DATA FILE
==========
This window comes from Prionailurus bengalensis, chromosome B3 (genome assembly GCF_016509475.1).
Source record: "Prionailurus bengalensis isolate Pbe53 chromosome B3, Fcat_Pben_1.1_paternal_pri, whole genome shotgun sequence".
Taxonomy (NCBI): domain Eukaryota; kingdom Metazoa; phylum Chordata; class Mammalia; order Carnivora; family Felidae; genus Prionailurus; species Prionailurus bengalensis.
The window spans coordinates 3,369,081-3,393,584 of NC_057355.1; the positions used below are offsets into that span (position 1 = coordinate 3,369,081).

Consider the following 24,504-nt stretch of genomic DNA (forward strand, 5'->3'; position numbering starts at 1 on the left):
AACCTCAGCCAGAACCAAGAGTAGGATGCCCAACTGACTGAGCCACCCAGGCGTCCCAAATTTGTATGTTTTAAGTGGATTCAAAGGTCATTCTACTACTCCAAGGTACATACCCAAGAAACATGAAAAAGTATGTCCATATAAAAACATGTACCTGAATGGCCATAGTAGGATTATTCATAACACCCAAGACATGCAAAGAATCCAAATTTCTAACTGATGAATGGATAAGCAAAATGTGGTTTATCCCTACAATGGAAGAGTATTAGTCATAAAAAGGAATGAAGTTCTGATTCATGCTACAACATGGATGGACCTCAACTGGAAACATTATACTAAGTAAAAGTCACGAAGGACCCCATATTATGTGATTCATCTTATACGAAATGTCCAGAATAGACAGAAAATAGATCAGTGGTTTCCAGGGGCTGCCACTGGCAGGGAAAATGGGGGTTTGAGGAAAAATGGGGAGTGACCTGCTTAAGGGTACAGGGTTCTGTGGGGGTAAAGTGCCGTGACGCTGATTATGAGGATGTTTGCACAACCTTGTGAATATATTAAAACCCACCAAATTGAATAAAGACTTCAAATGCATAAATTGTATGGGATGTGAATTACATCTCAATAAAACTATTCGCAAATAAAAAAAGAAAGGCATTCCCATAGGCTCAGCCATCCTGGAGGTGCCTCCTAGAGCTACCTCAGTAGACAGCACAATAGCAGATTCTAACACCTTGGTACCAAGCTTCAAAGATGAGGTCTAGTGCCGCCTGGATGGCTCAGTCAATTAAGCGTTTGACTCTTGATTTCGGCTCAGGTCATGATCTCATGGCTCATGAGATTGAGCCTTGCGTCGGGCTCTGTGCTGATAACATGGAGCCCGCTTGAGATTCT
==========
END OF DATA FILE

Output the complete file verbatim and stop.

This window comes from Prionailurus bengalensis, chromosome B3 (genome assembly GCF_016509475.1).
Source record: "Prionailurus bengalensis isolate Pbe53 chromosome B3, Fcat_Pben_1.1_paternal_pri, whole genome shotgun sequence".
Taxonomy (NCBI): domain Eukaryota; kingdom Metazoa; phylum Chordata; class Mammalia; order Carnivora; family Felidae; genus Prionailurus; species Prionailurus bengalensis.
The window spans coordinates 3,369,081-3,393,584 of NC_057355.1; the positions used below are offsets into that span (position 1 = coordinate 3,369,081).

Consider the following 24,504-nt stretch of genomic DNA (forward strand, 5'->3'; position numbering starts at 1 on the left):
AACCTCAGCCAGAACCAAGAGTAGGATGCCCAACTGACTGAGCCACCCAGGCGTCCCAAATTTGTATGTTTTAAGTGGATTCAAAGGTCATTCTACTACTCCAAGGTACATACCCAAGAAACATGAAAAAGTATGTCCATATAAAAACATGTACCTGAATGGCCATAGTAGGATTATTCATAACACCCAAGACATGCAAAGAATCCAAATTTCTAACTGATGAATGGATAAGCAAAATGTGGTTTATCCCTACAATGGAAGAGTATTAGTCATAAAAAGGAATGAAGTTCTGATTCATGCTACAACATGGATGGACCTCAACTGGAAACATTATACTAAGTAAAAGTCACGAAGGACCCCATATTATGTGATTCATCTTATACGAAATGTCCAGAATAGACAGAAAATAGATCAGTGGTTTCCAGGGGCTGCCACTGGCAGGGAAAATGGGGGTTTGAGGAAAAATGGGGAGTGACCTGCTTAAGGGTACAGGGTTCTGTGGGGGTAAAGTGCCGTGACGCTGATTATGAGGATGTTTGCACAACCTTGTGAATATATTAAAACCCACCAAATTGAATAAAGACTTCAAATGCATAAATTGTATGGGATGTGAATTACATCTCAATAAAACTATTCGCAAATAAAAAAAGAAAGGCATTCCCATAGGCTCAGCCATCCTGGAGGTGCCTCCTAGAGCTACCTCAGTAGACAGCACAATAGCAGATTCTAACACCTTGGTACCAAGCTTCAAAGATGAGGTCTAGTGCCGCCTGGATGGCTCAGTCAATTAAGCGTTTGACTCTTGATTTCGGCTCAGGTCATGATCTCATGGCTCATGAGATTGAGCCTTGCGTCGGGCTCTGTGCTGATAACATGGAGCCCGCTTGAGATTCT